By: Randy Shelton
One of the initiatives on the Montana ballot this November was I-177. As written, I-177 would only allow trapping to take place once a problem arises, and only after determining that non-lethal means were unsuccessful. The initiative was strongly opposed by The Montana Stockgrowers Association, Montana Outfitters and Guides Association, the Montana Trappers Association, the Wild Sheep Foundation, the Rocky Mountain Elk Foundation, the Montana Bowhunters Association, and Montanan’s for Wildlife and Public Land Access.
Many felt that I-177 would also end up costing state and federal wildlife agencies thousands of dollars in order to remove problem animals from the wild and keep predator populations in check. This is something that licensed trappers currently buy a license to do and in doing so, generates money for the state. Additionally, many felt that I-177 conflicted with two of the major tenants of the North American Model of Wildlife Conservation, specifically the idea that wildlife belong to the public and that science is the proper tool for determining wildlife policy.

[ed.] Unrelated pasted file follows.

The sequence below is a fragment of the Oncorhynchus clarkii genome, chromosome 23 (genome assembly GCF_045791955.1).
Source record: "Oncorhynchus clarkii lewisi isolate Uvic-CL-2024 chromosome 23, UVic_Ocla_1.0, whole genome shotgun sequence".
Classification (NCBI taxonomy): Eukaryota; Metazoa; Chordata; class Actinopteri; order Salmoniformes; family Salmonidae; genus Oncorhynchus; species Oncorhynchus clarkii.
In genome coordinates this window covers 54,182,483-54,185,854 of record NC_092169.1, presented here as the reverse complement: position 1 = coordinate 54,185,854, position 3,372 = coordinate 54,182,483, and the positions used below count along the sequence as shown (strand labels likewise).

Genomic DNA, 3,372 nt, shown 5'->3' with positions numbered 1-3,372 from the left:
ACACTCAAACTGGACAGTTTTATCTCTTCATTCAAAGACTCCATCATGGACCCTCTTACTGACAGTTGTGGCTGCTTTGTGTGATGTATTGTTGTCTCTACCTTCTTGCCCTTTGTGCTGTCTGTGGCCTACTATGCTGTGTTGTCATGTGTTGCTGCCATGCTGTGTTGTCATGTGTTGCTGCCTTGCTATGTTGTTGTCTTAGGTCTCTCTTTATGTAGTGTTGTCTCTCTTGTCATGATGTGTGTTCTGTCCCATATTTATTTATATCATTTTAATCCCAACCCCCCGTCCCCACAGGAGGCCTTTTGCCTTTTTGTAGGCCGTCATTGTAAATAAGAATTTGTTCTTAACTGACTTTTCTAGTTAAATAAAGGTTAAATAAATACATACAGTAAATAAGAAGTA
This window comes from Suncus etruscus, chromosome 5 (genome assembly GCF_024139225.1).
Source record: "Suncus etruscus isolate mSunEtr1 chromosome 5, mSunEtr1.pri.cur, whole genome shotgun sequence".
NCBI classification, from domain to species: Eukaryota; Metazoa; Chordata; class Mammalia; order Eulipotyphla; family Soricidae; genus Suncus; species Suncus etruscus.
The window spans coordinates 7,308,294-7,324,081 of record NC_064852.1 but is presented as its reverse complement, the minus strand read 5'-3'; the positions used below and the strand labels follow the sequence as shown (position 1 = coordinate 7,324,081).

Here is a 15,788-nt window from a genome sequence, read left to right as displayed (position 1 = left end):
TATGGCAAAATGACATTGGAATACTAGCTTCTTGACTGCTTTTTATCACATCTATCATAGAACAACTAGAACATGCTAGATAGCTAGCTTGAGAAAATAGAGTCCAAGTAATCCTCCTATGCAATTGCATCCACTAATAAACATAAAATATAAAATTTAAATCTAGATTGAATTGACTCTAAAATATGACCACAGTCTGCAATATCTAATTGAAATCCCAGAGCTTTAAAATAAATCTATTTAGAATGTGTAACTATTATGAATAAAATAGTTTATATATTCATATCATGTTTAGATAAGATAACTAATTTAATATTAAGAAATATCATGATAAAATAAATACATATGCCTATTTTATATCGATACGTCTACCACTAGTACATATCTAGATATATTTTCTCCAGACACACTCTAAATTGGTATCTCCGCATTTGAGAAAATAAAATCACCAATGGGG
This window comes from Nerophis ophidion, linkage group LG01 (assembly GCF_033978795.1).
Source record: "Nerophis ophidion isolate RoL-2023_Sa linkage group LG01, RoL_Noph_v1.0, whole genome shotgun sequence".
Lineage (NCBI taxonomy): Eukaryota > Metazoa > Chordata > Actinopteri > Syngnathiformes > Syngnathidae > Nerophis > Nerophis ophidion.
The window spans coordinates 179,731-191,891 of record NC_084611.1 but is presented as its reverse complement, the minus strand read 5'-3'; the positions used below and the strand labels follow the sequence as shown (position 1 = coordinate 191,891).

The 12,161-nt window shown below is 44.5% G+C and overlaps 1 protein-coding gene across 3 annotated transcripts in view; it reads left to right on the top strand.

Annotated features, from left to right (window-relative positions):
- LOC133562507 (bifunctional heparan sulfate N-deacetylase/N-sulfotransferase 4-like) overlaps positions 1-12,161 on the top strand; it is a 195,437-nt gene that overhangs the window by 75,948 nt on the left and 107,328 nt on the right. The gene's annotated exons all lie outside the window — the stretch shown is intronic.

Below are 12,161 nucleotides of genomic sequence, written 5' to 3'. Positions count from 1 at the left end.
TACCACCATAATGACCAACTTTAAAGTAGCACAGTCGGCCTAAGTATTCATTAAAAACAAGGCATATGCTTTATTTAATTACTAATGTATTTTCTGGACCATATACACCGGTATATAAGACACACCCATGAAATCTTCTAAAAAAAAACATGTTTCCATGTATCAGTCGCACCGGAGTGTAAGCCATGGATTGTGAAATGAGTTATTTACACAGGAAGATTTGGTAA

Montanans rejected the Initiative by voting 62% against and 37% for. So, for the time being, farmers and ranchers can continue to rely on trapping for the management of problem wildlife to protect their stock.